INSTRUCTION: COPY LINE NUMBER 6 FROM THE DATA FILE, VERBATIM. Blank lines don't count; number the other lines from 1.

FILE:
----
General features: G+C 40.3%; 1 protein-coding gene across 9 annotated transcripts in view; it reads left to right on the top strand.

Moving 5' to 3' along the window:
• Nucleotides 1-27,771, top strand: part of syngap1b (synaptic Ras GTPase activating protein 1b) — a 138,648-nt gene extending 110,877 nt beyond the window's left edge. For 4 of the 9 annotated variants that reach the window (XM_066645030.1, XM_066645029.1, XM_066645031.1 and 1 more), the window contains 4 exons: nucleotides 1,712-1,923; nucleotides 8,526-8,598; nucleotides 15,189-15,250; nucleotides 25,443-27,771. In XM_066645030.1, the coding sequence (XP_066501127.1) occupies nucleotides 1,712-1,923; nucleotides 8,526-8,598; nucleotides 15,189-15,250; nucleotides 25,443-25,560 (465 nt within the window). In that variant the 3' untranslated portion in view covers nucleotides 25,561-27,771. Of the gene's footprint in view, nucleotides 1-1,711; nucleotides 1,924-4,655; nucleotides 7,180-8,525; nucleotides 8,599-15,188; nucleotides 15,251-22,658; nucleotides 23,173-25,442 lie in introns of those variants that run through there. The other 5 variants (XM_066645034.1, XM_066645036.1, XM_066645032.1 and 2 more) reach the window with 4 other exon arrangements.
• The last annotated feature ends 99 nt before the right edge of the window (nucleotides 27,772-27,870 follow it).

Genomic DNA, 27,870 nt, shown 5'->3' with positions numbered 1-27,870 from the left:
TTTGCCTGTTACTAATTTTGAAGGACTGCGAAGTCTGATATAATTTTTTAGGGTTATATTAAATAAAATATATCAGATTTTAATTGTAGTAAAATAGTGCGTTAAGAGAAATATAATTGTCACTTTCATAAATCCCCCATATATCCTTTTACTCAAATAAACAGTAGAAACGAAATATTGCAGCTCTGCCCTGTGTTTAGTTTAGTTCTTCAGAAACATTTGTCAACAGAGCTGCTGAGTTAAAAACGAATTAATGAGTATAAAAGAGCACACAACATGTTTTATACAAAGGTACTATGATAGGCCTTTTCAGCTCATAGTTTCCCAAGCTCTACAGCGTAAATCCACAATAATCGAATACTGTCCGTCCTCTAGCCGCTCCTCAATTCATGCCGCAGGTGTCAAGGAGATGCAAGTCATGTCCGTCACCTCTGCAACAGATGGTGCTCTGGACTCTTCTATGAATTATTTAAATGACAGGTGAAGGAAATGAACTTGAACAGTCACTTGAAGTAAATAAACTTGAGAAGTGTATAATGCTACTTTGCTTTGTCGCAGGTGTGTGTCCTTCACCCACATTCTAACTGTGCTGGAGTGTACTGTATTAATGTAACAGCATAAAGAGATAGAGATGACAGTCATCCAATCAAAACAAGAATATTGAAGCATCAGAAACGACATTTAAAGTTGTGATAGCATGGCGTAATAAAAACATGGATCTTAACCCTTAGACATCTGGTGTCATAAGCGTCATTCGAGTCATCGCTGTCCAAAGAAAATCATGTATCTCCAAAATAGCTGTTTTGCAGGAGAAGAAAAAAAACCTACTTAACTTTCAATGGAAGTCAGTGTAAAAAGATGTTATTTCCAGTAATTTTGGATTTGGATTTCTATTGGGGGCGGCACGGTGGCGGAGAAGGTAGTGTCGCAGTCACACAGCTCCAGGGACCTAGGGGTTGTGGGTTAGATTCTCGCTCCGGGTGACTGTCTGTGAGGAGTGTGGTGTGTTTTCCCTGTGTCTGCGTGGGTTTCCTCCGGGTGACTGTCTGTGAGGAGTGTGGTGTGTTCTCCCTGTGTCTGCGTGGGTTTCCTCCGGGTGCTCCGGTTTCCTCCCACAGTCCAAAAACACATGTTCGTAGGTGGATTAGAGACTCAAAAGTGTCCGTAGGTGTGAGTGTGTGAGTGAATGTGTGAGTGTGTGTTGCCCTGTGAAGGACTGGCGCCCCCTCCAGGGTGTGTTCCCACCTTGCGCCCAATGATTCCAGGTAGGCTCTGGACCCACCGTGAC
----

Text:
TTTGCCTGTTACTAATTTTGAAGGACTGCGAAGTCTGATATAATTTTTTAGGGTTATATTAAATAAAATATATCAGATTTTAATTGTAGTAAAATAGTGCGTTAAGAGAAATATAATTGTCACTTTCATAAATCCCCCATATATCCTTTTACTCAAATAAACAGTAGAAACGAAATATTGCAGCTCTGCCCTGTGTTTAGTTTAGTTCTTCAGAAACATTTGTCAACAGAGCTGCTGAGTTAAAAACGAATTAATGAGTATAAAAGAGCACACAACATGTTTTATACAAAGGTACTATGATAGGCCTTTTCAGCTCATAGTTTCCCAAGCTCTACAGCGTAAATCCACAATAATCGAATACTGTCCGTCCTCTAGCCGCTCCTCAATTCATGCCGCAGGTGTCAAGGAGATGCAAGTCATGTCCGTCACCTCTGCAACAGATGGTGCTCTGGACTCTTCTATGAATTATTTAAATGACAGGTGAAGGAAATGAACTTGAACAGTCACTTGAAGTAAATAAACTTGAGAAGTGTATAATGCTACTTTGCTTTGTCGCAGGTGTGTGTCCTTCACCCACATTCTAACTGTGCTGGAGTGTACTGTATTAATGTAACAGCATAAAGAGATAGAGATGACAGTCATCCAATCAAAACAAGAATATTGAAGCATCAGAAACGACATTTAAAGTTGTGATAGCATGGCGTAATAAAAACATGGATCTTAACCCTTAGACATCTGGTGTCATAAGCGTCATTCGAGTCATCGCTGTCCAAAGAAAATCATGTATCTCCAAAATAGCTGTTTTGCAGGAGAAGAAAAAAAACCTACTTAACTTTCAATGGAAGTCAGTGTAAAAAGATGTTATTTCCAGTAATTTTGGATTTGGATTTCTATTGGGGGCGGCACGGTGGCGGAGAAGGTAGTGTCGCAGTCACACAGCTCCAGGGACCTAGGGGTTGTGGGTTAGATTCTCGCTCCGGGTGACTGTCTGTGAGGAGTGTGGTGTGTTTTCCCTGTGTCTGCGTGGGTTTCCTCCGGGTGACTGTCTGTGAGGAGTGTGGTGTGTTCTCCCTGTGTCTGCGTGGGTTTCCTCCGGGTGCTCCGGTTTCCTCCCACAGTCCAAAAACACATGTTCGTAGGTGGATTAGAGACTCAAAAGTGTCCGTAGGTGTGAGTGTGTGAGTGAATGTGTGAGTGTGTGTTGCCCTGTGAAGGACTGGCGCCCCCTCCAGGGTGTGTTCCCACCTTGCGCCCAATGATTCCAGGTAGGCTCTGGACCCACCGTGAC